Wednesday, January 18, 2012

~Part 2~ A ToolKit to Communicate with Your Doctor and Take Charge of Your Health!!

Today, for Medical System Tuesday (well it actually is a Wednesday this week because I didn't have time to complete the post earlier!) we continue to focus on outpatient topics to optimize your health BEFORE you become acutely ill.  As I mentioned last post, I completed my inpatient series of "Insider Tips" and now we've moved out the outpatient series.  

Before we get started, I wanted to ask you that after you read this post, could you please share in the comments below if you have ever had problems communicating with your doctor and/or understanding why various tests or medications were ordered?  What do you do to make sure you are getting high quality care? Any tips to share with your fellow readers?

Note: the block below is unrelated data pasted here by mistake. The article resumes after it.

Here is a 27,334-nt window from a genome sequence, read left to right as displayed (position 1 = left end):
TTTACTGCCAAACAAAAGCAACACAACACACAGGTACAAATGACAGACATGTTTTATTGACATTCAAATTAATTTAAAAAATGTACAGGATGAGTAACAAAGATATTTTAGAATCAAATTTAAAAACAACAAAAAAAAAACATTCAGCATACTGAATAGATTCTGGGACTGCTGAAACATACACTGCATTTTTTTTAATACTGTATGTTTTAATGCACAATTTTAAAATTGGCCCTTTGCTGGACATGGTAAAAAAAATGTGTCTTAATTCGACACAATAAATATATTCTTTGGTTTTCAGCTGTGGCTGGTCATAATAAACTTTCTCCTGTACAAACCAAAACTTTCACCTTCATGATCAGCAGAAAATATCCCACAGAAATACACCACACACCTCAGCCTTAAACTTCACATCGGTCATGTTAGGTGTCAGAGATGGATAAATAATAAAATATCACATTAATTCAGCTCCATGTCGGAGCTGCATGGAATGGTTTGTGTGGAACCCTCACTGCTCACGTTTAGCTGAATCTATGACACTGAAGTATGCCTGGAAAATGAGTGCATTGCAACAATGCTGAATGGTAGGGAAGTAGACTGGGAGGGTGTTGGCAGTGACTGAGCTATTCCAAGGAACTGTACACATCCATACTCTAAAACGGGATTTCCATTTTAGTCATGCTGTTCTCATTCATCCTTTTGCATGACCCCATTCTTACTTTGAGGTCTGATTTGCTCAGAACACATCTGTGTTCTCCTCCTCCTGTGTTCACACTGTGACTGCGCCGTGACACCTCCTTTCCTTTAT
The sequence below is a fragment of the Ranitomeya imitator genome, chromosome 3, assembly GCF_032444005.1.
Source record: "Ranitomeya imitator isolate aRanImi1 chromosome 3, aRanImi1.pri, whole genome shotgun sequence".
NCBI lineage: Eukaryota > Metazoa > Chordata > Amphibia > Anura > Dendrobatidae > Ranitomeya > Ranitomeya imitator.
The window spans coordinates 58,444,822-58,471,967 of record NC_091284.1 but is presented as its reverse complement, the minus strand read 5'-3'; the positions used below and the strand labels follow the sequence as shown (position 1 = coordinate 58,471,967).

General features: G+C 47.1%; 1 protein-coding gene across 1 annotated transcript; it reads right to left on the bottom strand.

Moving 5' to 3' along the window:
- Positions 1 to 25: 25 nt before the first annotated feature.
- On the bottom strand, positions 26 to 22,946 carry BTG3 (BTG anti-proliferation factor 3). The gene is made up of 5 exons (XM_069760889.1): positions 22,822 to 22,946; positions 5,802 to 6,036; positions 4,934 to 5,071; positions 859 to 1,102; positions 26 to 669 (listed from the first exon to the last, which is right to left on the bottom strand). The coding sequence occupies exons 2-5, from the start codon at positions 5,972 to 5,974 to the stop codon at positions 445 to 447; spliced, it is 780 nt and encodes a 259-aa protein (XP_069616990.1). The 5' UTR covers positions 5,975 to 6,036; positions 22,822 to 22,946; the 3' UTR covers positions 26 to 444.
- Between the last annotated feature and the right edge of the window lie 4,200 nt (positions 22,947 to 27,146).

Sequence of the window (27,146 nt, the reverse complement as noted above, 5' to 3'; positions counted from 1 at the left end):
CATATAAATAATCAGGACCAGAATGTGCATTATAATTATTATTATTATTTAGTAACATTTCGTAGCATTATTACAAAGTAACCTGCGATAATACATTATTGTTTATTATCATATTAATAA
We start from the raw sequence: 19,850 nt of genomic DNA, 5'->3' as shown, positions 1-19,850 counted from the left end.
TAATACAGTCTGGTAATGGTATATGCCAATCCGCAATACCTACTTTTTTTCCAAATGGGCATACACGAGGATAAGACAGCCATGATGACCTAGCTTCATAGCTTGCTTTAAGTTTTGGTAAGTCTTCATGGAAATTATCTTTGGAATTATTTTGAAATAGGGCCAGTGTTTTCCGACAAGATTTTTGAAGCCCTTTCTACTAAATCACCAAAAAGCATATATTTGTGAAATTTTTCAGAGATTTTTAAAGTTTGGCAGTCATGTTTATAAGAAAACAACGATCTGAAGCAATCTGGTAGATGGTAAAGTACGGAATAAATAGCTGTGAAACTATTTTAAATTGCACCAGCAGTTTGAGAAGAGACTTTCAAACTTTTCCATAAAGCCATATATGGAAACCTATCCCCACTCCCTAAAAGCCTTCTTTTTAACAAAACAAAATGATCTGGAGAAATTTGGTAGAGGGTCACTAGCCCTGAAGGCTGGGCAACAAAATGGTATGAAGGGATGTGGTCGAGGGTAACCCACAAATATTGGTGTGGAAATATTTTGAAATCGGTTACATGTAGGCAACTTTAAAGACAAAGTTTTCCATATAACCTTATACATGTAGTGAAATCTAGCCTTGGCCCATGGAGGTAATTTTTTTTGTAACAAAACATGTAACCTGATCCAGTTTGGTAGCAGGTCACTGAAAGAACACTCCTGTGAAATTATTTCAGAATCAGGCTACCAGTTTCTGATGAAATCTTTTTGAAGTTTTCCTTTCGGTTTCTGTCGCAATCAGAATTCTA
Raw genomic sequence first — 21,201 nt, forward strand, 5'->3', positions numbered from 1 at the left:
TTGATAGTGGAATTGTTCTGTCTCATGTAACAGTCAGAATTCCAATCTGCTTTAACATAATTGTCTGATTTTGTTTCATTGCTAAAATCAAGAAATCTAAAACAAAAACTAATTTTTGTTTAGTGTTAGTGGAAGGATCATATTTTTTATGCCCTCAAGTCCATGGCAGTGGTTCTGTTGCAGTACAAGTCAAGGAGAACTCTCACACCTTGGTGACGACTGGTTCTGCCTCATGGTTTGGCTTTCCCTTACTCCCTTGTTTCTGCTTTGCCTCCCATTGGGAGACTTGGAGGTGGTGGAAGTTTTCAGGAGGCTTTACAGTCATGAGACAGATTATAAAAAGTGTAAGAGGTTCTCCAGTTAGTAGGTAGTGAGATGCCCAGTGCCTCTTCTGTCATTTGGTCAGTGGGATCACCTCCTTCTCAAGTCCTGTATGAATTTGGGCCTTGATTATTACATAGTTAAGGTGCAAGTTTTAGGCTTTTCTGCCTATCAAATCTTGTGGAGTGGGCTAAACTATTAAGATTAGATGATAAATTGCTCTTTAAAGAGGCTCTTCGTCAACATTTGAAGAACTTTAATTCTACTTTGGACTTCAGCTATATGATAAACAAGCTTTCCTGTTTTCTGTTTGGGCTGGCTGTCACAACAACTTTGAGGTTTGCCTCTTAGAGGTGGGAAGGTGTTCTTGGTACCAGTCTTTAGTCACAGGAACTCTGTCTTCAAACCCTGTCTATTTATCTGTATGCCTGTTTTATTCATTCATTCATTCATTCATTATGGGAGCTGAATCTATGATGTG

My goal by the end of this outpatient series is for you to be able to:

  • get the BEST out of your doctor--in other words, to do your part to empower your doctor to optimally use their expertise to your benefit
  • understand what is going on with your own health--knowledge is power
  • learn how to organize your health information to improve the quality & efficiency of your medical care
  • know how to advocate for appropriate preventive care according to your age, gender & medical history
  • learn how to prevent medical errors (check out the last two of my reader Christy's comments on one of my older posts--she followed the communication tips from my previous post and actually was able to help prevent her doctor from making an error with her medications!!!-note--there are a lot of comments on that page, scroll down to the end to see what I'm referring to!)